Carbon Sequestration Using a Magnetic Treatment System

Tech ID: 25027 / UC Case 2012-074-0

Brief Description

The technology is a technique for the capture and removal of carbonates in natural water sources.It features the use of an alternating electromagnetic field (AMF) to induce the formation of calcium carbonate or other carbonate compounds in suspension in water source. Additionally, carbonate compounds are removed using filtration device.

Full Description

The present invention is a method for the capture and removal of carbonates (i.e. carbon sequestration) in natural fluids, such as ocean or river water.A flow system equipped with a pump is used to treat a fluid containing dissolved waste carbon dioxide and naturally occurring carbonic acid and other ions such as calcium, using the Aqua-PhyD alternating magnetic field (AMF) treatment system, to form carbonate particles in the fluid. The carbonate particles are then removed from the fluid using a device such as a filter or trap. This method may be equally applicable in the developing and developed countries.

Production of carbonates in the ocean and rivers is a natural method for sequestering carbon dioxide from the atmosphere. However, the rates of natural carbon sequestration cannot balance human production of greenhouse gases. Other methods of enhancing carbonate production can be expensive and potentially detrimental to the environment. The present invention takes advantage of the discovery that an alternating magnetic field can dramatically induce the precipitation of carbonate compounds in suspension, as opposed to on a surface where precipitation would normally occur. Waste carbon dioxide pumped into a fluid treated with an alternating magnetic field would thus react at a much higher rate to form solid carbonate particles that can be easily trapped in the fluid and disposed.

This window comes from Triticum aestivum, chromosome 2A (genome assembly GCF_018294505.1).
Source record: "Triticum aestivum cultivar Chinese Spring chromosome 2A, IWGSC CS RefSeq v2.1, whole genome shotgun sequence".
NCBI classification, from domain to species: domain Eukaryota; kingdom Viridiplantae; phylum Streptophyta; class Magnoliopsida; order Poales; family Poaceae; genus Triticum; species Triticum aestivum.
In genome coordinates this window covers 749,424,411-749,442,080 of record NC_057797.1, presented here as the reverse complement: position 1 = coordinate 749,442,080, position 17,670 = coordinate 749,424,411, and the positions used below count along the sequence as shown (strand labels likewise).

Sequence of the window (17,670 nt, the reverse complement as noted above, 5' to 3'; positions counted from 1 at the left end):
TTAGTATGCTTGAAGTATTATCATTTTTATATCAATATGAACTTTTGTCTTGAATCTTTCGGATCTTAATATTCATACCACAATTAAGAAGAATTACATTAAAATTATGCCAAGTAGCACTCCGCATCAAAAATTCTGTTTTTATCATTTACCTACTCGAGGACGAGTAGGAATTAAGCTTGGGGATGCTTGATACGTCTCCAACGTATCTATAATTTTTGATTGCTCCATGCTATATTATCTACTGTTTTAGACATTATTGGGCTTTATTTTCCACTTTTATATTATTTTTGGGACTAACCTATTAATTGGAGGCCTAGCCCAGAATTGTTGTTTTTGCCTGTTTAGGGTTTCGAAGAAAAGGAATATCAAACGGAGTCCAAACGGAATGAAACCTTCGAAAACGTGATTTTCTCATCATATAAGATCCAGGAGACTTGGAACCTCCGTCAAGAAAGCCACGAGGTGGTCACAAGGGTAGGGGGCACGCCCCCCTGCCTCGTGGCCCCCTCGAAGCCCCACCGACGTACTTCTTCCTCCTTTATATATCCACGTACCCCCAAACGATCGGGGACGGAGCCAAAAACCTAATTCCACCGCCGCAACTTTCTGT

Suggested uses

  • Long term capture and storage of carbon dioxide (i.e. carbon sequestration)


  • Carbon sequestration in natural fluids without the harmful addition of chemicals

Lead Inventor

James C. Earthman
Department of Chemical Engineering and Materials Science
Department of Biomedical Engineering
Henry Samueli School of Engineering
University of California, Irvine

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